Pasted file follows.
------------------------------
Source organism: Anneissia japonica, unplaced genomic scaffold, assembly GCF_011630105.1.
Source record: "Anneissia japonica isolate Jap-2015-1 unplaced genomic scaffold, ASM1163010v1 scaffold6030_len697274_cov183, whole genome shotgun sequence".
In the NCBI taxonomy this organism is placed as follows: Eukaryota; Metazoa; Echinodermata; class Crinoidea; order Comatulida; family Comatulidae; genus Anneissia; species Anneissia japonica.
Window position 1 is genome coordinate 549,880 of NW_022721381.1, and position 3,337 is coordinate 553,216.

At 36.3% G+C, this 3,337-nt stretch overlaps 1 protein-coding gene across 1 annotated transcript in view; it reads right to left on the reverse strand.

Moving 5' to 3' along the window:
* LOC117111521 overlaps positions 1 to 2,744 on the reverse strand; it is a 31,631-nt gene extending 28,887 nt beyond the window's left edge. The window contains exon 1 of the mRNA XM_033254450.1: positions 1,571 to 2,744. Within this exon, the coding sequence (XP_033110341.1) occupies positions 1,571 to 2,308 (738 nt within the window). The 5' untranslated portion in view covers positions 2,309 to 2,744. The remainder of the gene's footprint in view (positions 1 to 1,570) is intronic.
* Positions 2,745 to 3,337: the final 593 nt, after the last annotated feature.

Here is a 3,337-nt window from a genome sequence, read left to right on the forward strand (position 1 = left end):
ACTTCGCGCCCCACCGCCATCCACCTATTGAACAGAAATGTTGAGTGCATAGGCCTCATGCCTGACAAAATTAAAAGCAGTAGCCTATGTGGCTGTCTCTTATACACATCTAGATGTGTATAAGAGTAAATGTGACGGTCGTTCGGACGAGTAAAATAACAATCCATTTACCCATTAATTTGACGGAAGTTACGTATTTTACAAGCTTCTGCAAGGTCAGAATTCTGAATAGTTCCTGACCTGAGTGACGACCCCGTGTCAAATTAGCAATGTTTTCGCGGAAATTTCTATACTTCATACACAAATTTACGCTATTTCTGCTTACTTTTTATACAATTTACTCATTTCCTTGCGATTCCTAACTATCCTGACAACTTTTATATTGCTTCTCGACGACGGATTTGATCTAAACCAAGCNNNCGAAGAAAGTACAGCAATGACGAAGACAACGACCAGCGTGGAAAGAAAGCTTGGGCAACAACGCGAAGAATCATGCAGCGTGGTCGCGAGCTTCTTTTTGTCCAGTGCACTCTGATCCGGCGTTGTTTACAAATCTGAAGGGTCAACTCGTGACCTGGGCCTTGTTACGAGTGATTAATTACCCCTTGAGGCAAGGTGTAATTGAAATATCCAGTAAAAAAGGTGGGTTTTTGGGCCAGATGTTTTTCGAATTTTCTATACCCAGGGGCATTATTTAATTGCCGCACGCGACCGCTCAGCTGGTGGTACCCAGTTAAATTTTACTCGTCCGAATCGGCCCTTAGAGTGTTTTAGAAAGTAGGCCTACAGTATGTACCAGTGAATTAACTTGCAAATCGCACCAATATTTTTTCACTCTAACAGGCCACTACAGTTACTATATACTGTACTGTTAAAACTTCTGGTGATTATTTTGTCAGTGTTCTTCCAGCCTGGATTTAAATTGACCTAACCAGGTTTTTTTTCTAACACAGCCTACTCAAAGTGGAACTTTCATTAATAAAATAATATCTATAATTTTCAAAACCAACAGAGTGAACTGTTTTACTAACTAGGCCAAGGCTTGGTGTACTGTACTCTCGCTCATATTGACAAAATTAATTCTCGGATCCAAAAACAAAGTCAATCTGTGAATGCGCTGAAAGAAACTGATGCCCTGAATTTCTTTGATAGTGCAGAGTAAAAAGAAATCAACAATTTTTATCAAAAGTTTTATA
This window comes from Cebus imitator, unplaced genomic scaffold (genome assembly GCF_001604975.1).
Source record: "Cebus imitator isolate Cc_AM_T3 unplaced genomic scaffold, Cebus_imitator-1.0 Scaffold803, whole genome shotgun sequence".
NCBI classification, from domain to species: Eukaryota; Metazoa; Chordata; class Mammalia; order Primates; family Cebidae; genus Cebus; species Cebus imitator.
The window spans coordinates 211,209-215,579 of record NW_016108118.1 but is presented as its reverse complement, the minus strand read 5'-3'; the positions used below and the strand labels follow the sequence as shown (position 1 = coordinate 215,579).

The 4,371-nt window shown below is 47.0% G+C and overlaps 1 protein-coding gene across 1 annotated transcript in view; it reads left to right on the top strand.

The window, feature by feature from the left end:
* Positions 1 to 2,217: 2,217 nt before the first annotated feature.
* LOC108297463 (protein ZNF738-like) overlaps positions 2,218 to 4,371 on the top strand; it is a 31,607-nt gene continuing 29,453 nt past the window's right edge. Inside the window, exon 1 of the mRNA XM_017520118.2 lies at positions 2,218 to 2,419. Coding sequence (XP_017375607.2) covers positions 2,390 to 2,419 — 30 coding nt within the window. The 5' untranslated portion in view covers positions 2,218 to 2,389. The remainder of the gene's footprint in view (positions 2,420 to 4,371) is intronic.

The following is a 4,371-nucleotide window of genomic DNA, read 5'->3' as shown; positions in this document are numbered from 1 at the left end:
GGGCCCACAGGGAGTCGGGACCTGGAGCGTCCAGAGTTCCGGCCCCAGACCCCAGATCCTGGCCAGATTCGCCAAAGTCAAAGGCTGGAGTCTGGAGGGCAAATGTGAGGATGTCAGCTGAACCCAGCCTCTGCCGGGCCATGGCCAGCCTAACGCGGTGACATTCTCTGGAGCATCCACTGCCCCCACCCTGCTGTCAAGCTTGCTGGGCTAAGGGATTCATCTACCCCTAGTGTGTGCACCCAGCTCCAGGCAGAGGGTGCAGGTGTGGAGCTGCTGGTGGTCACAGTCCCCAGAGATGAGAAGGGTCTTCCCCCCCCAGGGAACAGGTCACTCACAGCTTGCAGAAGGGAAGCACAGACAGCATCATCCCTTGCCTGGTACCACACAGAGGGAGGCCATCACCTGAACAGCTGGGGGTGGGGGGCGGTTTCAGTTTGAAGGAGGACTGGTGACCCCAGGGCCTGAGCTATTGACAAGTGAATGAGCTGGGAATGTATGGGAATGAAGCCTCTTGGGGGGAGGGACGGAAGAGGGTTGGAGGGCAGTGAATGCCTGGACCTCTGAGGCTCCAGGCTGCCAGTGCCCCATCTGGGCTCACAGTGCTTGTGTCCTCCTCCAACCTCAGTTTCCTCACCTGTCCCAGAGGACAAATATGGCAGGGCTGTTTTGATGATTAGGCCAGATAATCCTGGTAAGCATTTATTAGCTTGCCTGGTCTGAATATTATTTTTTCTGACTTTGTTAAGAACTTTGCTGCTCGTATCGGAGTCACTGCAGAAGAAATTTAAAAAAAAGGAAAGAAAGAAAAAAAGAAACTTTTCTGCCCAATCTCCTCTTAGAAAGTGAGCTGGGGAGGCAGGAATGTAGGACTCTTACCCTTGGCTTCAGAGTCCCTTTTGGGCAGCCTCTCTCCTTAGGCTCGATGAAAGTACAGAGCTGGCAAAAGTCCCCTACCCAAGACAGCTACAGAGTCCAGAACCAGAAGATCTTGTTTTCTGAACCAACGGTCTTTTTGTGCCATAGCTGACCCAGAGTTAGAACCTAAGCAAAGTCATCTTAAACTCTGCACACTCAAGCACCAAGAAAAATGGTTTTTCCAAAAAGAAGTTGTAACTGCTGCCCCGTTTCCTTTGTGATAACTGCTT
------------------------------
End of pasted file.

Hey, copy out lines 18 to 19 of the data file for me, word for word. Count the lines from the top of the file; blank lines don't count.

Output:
* LOC108297463 (protein ZNF738-like) overlaps positions 2,218 to 4,371 on the top strand; it is a 31,607-nt gene continuing 29,453 nt past the window's right edge. Inside the window, exon 1 of the mRNA XM_017520118.2 lies at positions 2,218 to 2,419. Coding sequence (XP_017375607.2) covers positions 2,390 to 2,419 — 30 coding nt within the window. The 5' untranslated portion in view covers positions 2,218 to 2,389. The remainder of the gene's footprint in view (positions 2,420 to 4,371) is intronic.

The following is a 4,371-nucleotide window of genomic DNA, read 5'->3' as shown; positions in this document are numbered from 1 at the left end: